Dominic Stevenson spoke to Lora Krasteva, festival producer at the CASA Latin American Theatre Festival and associate producer at Time Won’t Wait, about TWW’s upcoming production, Changing Places, which is part of the upcoming Croydon Heritage Festival.
Can you tell us a bit more about Changing Places?
Changing Places is a brand new project produced by Time Won’t Wait – a production company and collective dedicated to life performance, social change and having a good time!
For the first pilot edition of the project we’ve partnered with the Speaker’s Corner Committee in Croydon to deliver Changing Places – a platform for young people in the borough to tell their community what they would like to see change and how we can take positive action. It all comes with a very special blend of performance, spoken word, facilitation and the public speeches from the young people.
You have a lot of young people taking to the stage and talking about their hopes and ambitions, what do you expect to hear from them?
As part of the project we ran a free workshop with 10 of the young participants and three big themes emerged organically. These were: concerns about the future of our environment and climate change; issues of youth violence and crime prevention and under-age sex and pregnancy.
How far do you think giving young people the stage will go towards getting their voices being heard in the wider community?
I think there are two key things here, firstly, creating spaces where young people can take the stage and voice out their concerns and propose solutions to the wider community. Secondly, building their confidence and skills to continue creating such spaces after the project is over and inhabiting other spaces that might already exist in order to take ownership of their ideas and get their voice heard.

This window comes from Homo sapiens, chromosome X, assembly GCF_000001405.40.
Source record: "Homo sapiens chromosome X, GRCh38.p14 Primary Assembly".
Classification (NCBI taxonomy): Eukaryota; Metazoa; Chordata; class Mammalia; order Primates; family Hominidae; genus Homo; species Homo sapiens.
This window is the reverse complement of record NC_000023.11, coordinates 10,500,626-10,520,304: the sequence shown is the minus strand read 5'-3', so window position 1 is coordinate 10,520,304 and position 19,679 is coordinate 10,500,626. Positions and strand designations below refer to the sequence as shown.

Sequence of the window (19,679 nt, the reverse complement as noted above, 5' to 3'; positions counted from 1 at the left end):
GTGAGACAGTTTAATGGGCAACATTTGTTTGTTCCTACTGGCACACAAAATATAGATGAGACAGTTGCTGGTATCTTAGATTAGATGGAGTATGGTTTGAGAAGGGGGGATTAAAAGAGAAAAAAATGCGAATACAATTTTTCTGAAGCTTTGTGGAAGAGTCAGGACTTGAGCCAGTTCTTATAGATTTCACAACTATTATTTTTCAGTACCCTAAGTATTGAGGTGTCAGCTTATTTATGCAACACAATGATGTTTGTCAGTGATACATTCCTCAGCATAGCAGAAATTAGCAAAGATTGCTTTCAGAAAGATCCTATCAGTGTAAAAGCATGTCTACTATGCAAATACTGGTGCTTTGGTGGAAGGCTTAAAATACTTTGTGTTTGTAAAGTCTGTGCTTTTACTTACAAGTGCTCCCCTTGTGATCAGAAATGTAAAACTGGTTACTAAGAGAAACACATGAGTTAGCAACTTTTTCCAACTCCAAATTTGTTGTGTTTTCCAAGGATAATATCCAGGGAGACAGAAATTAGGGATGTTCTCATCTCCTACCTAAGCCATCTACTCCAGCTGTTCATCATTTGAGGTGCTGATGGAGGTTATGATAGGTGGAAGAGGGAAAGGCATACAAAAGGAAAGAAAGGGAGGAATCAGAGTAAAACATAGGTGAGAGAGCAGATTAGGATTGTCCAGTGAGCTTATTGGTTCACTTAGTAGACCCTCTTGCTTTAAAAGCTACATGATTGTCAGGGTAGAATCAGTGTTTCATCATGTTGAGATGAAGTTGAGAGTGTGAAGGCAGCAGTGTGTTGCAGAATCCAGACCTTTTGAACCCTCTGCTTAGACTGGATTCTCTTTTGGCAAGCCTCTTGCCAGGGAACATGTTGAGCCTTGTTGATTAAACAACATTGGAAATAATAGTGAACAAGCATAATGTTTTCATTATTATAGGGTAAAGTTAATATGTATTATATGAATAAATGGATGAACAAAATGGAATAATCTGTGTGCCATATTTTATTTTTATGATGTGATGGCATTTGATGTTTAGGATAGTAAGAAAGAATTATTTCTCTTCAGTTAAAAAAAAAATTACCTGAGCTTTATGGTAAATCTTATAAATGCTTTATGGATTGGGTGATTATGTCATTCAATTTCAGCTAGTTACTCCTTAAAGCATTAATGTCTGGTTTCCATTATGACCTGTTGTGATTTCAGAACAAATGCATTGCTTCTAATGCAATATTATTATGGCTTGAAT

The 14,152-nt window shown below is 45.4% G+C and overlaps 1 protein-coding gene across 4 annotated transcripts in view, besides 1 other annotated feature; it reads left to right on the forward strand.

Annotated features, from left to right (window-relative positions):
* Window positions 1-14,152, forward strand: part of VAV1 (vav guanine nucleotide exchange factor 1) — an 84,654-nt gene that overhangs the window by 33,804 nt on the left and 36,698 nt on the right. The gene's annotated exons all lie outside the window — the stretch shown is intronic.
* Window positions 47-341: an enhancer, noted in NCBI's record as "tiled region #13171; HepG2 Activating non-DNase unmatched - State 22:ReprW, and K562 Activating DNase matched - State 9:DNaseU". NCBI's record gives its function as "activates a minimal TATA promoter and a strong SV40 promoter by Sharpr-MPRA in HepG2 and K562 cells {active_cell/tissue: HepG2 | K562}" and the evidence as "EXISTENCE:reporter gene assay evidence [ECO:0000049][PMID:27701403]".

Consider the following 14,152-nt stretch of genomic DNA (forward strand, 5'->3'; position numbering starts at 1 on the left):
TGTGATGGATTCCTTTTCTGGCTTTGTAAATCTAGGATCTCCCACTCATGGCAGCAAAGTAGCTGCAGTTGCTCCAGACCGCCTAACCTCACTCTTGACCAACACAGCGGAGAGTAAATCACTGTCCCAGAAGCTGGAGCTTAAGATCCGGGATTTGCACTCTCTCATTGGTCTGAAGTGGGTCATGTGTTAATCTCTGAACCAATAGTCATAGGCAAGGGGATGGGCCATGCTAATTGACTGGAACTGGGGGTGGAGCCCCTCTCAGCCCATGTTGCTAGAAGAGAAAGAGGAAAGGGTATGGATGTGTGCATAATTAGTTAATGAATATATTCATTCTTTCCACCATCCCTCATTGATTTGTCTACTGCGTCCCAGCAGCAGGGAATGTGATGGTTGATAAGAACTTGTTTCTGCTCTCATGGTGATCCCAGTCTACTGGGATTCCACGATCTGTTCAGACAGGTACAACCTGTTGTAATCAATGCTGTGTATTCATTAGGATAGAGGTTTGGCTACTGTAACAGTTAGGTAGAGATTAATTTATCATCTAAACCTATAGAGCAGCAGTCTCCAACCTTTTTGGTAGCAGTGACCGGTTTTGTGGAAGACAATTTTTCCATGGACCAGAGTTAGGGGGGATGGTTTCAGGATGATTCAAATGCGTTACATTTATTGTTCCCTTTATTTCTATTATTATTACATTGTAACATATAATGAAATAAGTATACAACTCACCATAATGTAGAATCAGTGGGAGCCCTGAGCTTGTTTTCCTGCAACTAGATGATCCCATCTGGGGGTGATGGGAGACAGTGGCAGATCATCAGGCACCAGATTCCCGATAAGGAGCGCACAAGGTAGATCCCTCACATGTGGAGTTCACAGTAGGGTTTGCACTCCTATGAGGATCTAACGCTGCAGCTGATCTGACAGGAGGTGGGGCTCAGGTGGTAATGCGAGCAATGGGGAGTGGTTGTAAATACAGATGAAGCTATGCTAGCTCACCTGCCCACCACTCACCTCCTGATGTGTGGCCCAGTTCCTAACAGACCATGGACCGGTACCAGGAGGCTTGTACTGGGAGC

Do you think that there are enough opportunities for young people to share their thoughts and feelings?
In a country like the UK and especially in a city like London I think there are plenty of opportunities to do so. What is not so clear is perhaps how to find them, if there are truly inclusive and if young people are encouraged to jump on them, sign post to where they can find them, or even if there are highlighted as being important for our development. I think that’s where more work is needed.
The event is taking place during the Croydon Heritage Festival, why is it important to have events like this in communities like that of Croydon?
I think having an event like this at a heritage festival highlights the fact that past, present, and future are profoundly interlinked. There wouldn’t be a legacy (or heritage) to carry forward and be proud of without inspiring young people questioning it, re-imagining it and inventing new futures. As for why Croydon specifically, it’s a very young area with more than 70 thousand people aged 0 to 15 (more than any other London borough) and in fact 21 per cent of the population is under 16. It’s a place that has been living interesting changes, from the riots to new big redevelopment plans to name but a few, so it felt like a great fit for Changing Places – a project that seeks to open a space for young people and their community to think about change and take action.